These guys don’t do things lightly and they know how to manage a story.

So when they commissioned the advert with a New York deli chef standing in as a “mum”, they won’t have done it lightly. The advert (below) would have gone through all sorts of checks and approvals.

It’s actually very funny, in my view. They’ve had 200 complaints against it. I suspect they will receive more about the withdrawal of the advert and that we haven’t heard the last of this one. Heinz may still emerge “apparently” smelling of roses having made sure that their new Deli Mayo is a sure-fire winner – thanks to loads of free advertising.

To complain about the withdrawal, here are the relevant contact details courtesy of LibDem Voice:

Nigel Dickie, Director of UK Corporate and Government AffairsTelephone: 020 8848 2726
Nigel.Dickie@uk.hjheinz.com
Heinz’s free phone number: 0800 528 5757

I have just emailed Mr Dickie.

Visit to the Guardian – photos

I’ll let you into a little secret. I get all weak at the knees at the thought of newspapers. Particularly newspaper offices and printing presses. At an early age, I showed an interest in newspapers. I was particularly fascinated by the Plymouth Evening Herald arriving hot off the presses at 5pm and being chucked onto the hot pavement of the Strand, Bude in front of Tremeers newsagents. The “Stop Press” column used to fascinate me. How did they do it? What is in it today? Oh, it’s the “Closing Prices”. Never mind. I did have a collection of pristine newspapers somewhere including the Daily Sketch (remember that?), the last issue of broadsheet Sun (yes, it was, sort of, a broadsheet once!), the first issue of the tabloid Sun and copious newspapers covering the first man on the moon.

I was fortunate to have parents who encouraged my interest. They bought me a wonderful book called “Discovering Newspapers” about the adventures of a boy working on a local newspaper in the summer holidays. I still revere it. When I was about 12, my dad took to the offices and press of the Cornish and Devon in Launceston to be personally shown round by the Editor, Mr Arthur Venning. My goodness me. Thrills on sticks. I still treasure the memory. The man who was making up the “hot metal” for the presses made up a little block with my name on it. I still have it somewhere.

I also have a picture of me and my family visiting Fleet Street when they actually produced newspapers there (it was when you could walk up to the door of Number 10, Downing Street -which we did). Later, my brother managed to blag me into Financial Times presses which was great.

So, the invitation recently to attend a meeting at the “Guardian newsroom” was received with quivering hands by yours truly. Thank you Sunny Hundal of Liberal Conspiracy.

It turned out that it was an invitation to the Guardian’s “Newsroom”, which isn’t, funnily enough, a newsroom. Darn it. Never mind. It is actually a exhibition centre just opposite the Guardian main offices in Farringdon Road, London EC1.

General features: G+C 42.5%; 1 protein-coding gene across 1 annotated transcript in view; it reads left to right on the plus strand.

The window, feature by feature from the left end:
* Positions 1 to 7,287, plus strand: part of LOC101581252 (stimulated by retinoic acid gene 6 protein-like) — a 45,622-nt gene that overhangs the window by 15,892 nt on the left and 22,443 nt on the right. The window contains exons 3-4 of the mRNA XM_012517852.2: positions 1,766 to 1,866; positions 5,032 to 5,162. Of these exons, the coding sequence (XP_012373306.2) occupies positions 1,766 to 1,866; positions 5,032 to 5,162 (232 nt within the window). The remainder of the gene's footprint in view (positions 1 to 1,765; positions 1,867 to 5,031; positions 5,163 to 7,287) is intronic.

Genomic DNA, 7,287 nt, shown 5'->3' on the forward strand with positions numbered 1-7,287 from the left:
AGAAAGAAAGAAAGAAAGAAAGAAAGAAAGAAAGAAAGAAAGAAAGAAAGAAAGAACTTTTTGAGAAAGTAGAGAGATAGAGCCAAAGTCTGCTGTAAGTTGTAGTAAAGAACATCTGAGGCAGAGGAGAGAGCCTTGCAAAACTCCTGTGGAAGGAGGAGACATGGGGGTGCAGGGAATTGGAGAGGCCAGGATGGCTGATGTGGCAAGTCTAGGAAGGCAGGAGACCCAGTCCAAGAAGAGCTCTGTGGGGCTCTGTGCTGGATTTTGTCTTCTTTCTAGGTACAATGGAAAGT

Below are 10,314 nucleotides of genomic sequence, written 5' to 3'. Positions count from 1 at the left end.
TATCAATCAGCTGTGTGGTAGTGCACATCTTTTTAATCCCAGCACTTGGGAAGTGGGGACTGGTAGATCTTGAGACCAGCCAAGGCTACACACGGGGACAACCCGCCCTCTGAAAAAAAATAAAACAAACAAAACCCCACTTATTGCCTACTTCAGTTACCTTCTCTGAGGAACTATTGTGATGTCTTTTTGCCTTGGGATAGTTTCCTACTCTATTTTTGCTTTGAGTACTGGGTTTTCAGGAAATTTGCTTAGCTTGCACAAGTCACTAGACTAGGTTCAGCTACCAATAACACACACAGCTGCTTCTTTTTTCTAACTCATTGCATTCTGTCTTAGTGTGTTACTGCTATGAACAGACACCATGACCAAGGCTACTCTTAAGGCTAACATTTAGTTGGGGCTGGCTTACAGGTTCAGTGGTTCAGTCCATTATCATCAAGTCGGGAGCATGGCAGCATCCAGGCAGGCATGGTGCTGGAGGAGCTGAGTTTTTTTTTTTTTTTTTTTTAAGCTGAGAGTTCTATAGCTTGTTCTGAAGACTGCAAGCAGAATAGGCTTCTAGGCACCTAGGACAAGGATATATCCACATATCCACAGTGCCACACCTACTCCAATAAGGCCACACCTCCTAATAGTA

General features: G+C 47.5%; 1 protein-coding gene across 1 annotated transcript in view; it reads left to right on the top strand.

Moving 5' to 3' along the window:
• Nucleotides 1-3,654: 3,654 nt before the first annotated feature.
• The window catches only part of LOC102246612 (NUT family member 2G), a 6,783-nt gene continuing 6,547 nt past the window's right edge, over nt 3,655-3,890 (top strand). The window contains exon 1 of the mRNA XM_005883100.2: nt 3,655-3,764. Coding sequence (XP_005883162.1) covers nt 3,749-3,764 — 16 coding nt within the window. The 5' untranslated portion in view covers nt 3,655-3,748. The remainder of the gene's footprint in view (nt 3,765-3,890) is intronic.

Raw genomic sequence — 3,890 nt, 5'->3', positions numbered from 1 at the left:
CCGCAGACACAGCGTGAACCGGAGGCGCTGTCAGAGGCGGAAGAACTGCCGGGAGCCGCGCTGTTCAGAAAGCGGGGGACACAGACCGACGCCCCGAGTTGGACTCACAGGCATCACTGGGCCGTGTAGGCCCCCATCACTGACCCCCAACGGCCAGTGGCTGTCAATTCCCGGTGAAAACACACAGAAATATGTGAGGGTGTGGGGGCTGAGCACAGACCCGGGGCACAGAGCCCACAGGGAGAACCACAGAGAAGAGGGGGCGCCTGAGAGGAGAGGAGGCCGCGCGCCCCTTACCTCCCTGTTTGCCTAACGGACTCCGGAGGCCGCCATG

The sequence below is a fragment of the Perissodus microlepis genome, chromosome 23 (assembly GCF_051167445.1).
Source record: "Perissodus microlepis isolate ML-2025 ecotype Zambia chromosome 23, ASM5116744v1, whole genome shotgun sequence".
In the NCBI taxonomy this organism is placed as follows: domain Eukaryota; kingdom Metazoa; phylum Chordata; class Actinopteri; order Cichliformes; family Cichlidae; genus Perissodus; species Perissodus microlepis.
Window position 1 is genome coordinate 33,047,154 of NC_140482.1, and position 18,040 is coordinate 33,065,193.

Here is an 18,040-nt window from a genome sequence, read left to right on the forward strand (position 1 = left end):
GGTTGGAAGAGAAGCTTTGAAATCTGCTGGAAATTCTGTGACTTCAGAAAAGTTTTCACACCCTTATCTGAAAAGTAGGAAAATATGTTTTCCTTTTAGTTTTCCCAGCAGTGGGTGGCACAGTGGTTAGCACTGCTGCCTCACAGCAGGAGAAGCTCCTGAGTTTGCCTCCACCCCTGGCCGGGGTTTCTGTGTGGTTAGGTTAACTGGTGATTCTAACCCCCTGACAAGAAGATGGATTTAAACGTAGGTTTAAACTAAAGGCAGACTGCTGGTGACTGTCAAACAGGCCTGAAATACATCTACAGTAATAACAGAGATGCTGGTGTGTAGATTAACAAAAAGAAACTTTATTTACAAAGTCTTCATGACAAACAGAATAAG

Still, I entered into the whole thing with boyish enthusiasm. To prove it here are a series of photos I took of the Guardian, the meeting arranged by Liberal Conspiracy and its surroundings.

In passing, I would very much recommend the exhibition of photographs by the late Don McPhee, which is currently showing at the Guardian’s “Newsroom”. He was an extraordinarily talented photographer. He could capture a geometrically perfect photo of a split second event. His collection is quite wonderful and includes many memorable photographs, including one of Jeremy Thorpe being interviewed in the Lotus position and Cyril Smith conducting do-it-yourself brain surgery on himself through his eye. (Well, he was just rubbing his eye actually, but it looked as though his finger was going so deep that it was actually entering his brain).


The main Guardian building in Farringdon Road.


The front of the main Guardian building

The reception entrance to the main Guardian building

The Guardian “Newsroom” exhibition centre

The pub just opposite the Guardian – the “Betsey Trotwood”. Perhaps the scene of many a post-deadline sup of Brown ale by Guardian journos? Probably not, it is far too obvious to go to the pub opposite for Guardian types. They’ve probably found somewhere much better nearby.

Some of the LibDem bloggers at the meeting. From left, Mary Reid, Gavin Whenman and Chris Richards.

Exmouth Market, a superb place, just near the Guardian.

Mount Pleasant, the main London Post Office sorting office. At 6pm I saw a queue of people waiting to post letters. A bit weird in a way. A scene you see in towns all over the country, but, in the case of this Post Office, it covers acres and sorts millions of letters and parcels a day.

The Liberal Conspiracy meeting in the theatre of the “Newsroom”. Or, more precisely, the rather stern-faced wait for everyone to arrive.

The discussion on Women bloggers, or more accurately, feminist bloggers

Davis to face 25 other opponents including former Conservative MP

The Haltemrpice and Howden by-election really is going to be a unique exercise in the field of circus acts democracy. One of the candidates is Walter Sweeney, former Conservative MP for the Vale of Glamorgan, who intends to take Davis head on concerning 42 days dentention.

Full list of Davis rivals
Grace Astley – Independent
David Bishop – Church of the Militant Elvis Party
Ronnie Carroll – Make Politicians History
Mad Cow-GIRL – The Official Monster Raving Loony Party
David Craig – Independent
Herbert Crossman – Independent
Tess Culnane – National Front Britain for the British
Thomas Darwood – Independent
David Davis – Conservative
Tony Farnon – Independent
Eamonn “Fitzy” Fitzpatrick – Independent
Christopher Foren – Independent